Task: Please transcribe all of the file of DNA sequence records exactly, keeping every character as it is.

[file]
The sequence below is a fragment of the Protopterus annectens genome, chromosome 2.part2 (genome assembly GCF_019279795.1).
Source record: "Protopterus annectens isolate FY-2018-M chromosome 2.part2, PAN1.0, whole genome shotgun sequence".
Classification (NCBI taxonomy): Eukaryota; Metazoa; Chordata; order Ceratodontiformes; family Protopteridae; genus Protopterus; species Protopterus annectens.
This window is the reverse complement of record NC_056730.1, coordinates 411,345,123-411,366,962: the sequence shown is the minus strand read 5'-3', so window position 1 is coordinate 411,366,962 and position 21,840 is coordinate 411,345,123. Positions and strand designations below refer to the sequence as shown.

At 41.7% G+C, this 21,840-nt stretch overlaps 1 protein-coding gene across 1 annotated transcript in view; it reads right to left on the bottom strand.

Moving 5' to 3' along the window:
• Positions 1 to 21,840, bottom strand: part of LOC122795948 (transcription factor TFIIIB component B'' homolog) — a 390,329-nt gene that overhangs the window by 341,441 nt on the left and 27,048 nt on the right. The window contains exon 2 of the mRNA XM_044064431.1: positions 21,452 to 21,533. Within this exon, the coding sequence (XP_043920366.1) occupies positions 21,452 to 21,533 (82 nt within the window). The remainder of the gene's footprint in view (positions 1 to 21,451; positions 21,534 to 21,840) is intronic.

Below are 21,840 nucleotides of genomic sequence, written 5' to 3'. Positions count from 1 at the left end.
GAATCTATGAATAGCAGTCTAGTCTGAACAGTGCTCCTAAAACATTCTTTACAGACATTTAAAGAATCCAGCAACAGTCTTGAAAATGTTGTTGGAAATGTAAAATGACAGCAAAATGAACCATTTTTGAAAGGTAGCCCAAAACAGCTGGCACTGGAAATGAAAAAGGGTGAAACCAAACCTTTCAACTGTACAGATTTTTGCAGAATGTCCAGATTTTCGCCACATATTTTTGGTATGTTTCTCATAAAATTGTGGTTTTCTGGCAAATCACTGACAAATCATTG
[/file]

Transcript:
The sequence below is a fragment of the Protopterus annectens genome, chromosome 2.part2 (genome assembly GCF_019279795.1).
Source record: "Protopterus annectens isolate FY-2018-M chromosome 2.part2, PAN1.0, whole genome shotgun sequence".
Classification (NCBI taxonomy): Eukaryota; Metazoa; Chordata; order Ceratodontiformes; family Protopteridae; genus Protopterus; species Protopterus annectens.
This window is the reverse complement of record NC_056730.1, coordinates 411,345,123-411,366,962: the sequence shown is the minus strand read 5'-3', so window position 1 is coordinate 411,366,962 and position 21,840 is coordinate 411,345,123. Positions and strand designations below refer to the sequence as shown.

At 41.7% G+C, this 21,840-nt stretch overlaps 1 protein-coding gene across 1 annotated transcript in view; it reads right to left on the bottom strand.

Moving 5' to 3' along the window:
• Positions 1 to 21,840, bottom strand: part of LOC122795948 (transcription factor TFIIIB component B'' homolog) — a 390,329-nt gene that overhangs the window by 341,441 nt on the left and 27,048 nt on the right. The window contains exon 2 of the mRNA XM_044064431.1: positions 21,452 to 21,533. Within this exon, the coding sequence (XP_043920366.1) occupies positions 21,452 to 21,533 (82 nt within the window). The remainder of the gene's footprint in view (positions 1 to 21,451; positions 21,534 to 21,840) is intronic.

Below are 21,840 nucleotides of genomic sequence, written 5' to 3'. Positions count from 1 at the left end.
GAATCTATGAATAGCAGTCTAGTCTGAACAGTGCTCCTAAAACATTCTTTACAGACATTTAAAGAATCCAGCAACAGTCTTGAAAATGTTGTTGGAAATGTAAAATGACAGCAAAATGAACCATTTTTGAAAGGTAGCCCAAAACAGCTGGCACTGGAAATGAAAAAGGGTGAAACCAAACCTTTCAACTGTACAGATTTTTGCAGAATGTCCAGATTTTCGCCACATATTTTTGGTATGTTTCTCATAAAATTGTGGTTTTCTGGCAAATCACTGACAAATCATTG